Richard Sherman and Patrick are by far the two best cornerbacks in our league today. How could we forget Richard’s rant after the NFC Title game that will live in infamy? But is he truly the best cornerback in the game today? Patrick Peterson obviously thinks otherwise and the two have been at a war of words for quite some time. So, I’ll break down each technique of being a cornerback and see who has the edge.
Man Coverage– When you are scouting a cornerback, the first thing you must look for is their ability to play one on one man to man coverage. Receivers are spread all around the line of scrimmage and a corner must be able to defend these play-makers without safety help over the top. Patrick has become one of the very best when it comes to defending a guy in man to man underneath. He has a remarkable combination of size, speed and athleticism to really get a receiver off his route and blanket them. He isn’t a physical corner by any means but he’s definitely finesse and depends on his size and speed to win those one on one battles.
Richard plays with a chip on his shoulder on every possession. He wants to be physical with everybody he’s lined up against. He displays great hands, quick feet, great vision, he keeps his eyes on the receiver and the quarterback and he knows where to be at the right time. Richard is the type of corner to rely heavily on bump and run coverage. He wants to jam a receiver off his route and force the quarterback to pass to the opposite side of the football field. He’s extremely crafty and he uses a variety of tactics that allow him to win at the line of scrimmage.
Edge: Draw, both play man to man with their own style of play and it works in their favor.
Zone Coverage: In order to be among the NFL’s elite cornerbacks, you must also shine in zone coverage and that demands great instincts, excellent footwork, awareness and recognition. Patrick is a guy who jumps on a receiver’s routes aggressively and frequently. Many believe that this is when he’s at his best is playing off the receiver and being an impact player in a zone coverage. His footwork can be a tad bit shady at times but the great athleticism he displays allows him to to do something when the ball is coming.
Richard shows outstanding instinct, awareness and recognition and he makes plays on the football due to his ability to read, dissect and jump on a route. He shows the ability to play far off the receiver so that when the receiver breaks in on his route, Richard sits atop the route and he capitalizes on the ball being thrown in his direction. These receivers today like to go deep and that’s when you go short and intermediate in a zone coverage because the flat is wide open.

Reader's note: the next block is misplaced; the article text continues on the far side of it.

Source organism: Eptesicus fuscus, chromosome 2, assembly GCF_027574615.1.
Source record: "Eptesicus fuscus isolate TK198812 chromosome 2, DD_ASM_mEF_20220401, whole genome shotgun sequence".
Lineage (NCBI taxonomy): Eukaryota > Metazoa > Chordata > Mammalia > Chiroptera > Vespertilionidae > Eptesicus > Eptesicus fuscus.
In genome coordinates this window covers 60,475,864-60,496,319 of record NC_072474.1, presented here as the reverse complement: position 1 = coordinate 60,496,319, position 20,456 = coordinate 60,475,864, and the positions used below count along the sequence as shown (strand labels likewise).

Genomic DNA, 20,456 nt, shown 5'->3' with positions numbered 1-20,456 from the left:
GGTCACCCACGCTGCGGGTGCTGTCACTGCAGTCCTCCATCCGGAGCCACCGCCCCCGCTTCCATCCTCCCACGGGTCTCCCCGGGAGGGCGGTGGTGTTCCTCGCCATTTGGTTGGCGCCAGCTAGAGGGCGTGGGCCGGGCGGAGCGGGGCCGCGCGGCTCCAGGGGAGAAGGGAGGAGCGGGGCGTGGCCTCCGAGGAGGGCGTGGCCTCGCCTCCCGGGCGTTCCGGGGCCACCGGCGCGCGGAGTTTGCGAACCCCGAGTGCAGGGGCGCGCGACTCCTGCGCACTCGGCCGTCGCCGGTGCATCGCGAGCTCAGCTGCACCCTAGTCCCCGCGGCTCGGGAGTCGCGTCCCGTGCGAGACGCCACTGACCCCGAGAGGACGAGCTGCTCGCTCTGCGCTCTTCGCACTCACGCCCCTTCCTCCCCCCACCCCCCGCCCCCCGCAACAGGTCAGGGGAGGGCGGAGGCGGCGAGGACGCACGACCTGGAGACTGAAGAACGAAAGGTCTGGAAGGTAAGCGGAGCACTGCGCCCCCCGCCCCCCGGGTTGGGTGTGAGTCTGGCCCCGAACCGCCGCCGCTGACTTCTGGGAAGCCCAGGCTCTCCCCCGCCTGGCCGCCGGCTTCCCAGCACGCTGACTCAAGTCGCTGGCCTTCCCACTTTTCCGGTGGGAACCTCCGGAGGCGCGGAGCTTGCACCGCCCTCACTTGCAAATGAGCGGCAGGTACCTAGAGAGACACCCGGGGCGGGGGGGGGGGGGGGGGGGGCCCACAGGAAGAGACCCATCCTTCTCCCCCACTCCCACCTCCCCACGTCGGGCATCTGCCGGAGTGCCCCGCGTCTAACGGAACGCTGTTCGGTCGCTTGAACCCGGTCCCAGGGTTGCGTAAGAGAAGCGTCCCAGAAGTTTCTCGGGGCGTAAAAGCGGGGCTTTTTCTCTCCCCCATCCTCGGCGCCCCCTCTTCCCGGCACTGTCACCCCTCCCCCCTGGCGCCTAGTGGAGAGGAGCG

Edge: Richard. Zone coverage is what allows the Seahawks defense to make the plays they do on the football. Richard plays inside on the receiver in zone coverage since that’s where receivers try to cut once they break off the line of scrimmage.
Ballskills- Okay. We’ve spoken about the two main coverages. Let’s talk more about other attributes a cornerback needs to be successful in the league today. It’s one thing to cover and take away a receiver but you want to get takeaways and set your offense up with good field position or score six for your defense. Since coming into the league in 2011, Patrick has become one of the best defensive playmakers on the defensive side of the football. He can get you the pick and break the play up if necessary.
Richard is also very good when it comes to ballskills. Unlike Patrick who is more finesse with his approach, Richard relies on physicality when it comes to pursuing the football. When he gets an interception, you never see him bobble the football or drop a pick. The man was a wide receiver when he was at Stanford and it shows in his soft hands.
Edge– Patrick. Yes, Richard has led the league in interceptions over the last three seasons with twenty and that’s great but Patrick is similar to an offensive player on defense because when he gets the ball in his hands, he’s fantastic in the open field and that’s what gives him the edge in ballskills.
Tackling- Tackling has become somewhat of a lost art in the NFL today. Tackling isn’t the number one thing scouts look for in a corner but elite defenders make tackles in the open field. Patrick is described as a reluctant tackler. He will throw his body and make contact with the ball carrier but he isn’t necessarily a guy who will be aggressive.
Richard is a big time hitter on the edges. He hits runners at the knees but you can’t question this guys toughness or physical nature to the position. He can run into the open field and make a tackle and get after the football. He shows a willingness to put a hit on somebody despite his frame.
Edge– Richard. If you can tackle in the backend, you automatically have the edge.
Intimidation- An elite defensive back will make a quarterback think twice before throwing in his direction. Patrick has improved to becoming that shut down corner. He still isn’t described as that shut down guy but he has made enough plays to make quarterbacks not throw in his direction.
Richard can shut down one entire side of the football field. At 6’3, he prefers to defend those bigger receivers like A.J. Green, Dez Bryant, Julio Jones instead of those smaller guys in the slot like Amendola, Cruz or Welker. He forces receivers to work if they want to make a catch. He will let you know at the line that it won’t be easy.
Both these guys are great at what they do. Right now if I needed a corner I’m taking Richard Sherman. He can make plays in both man and zone coverages.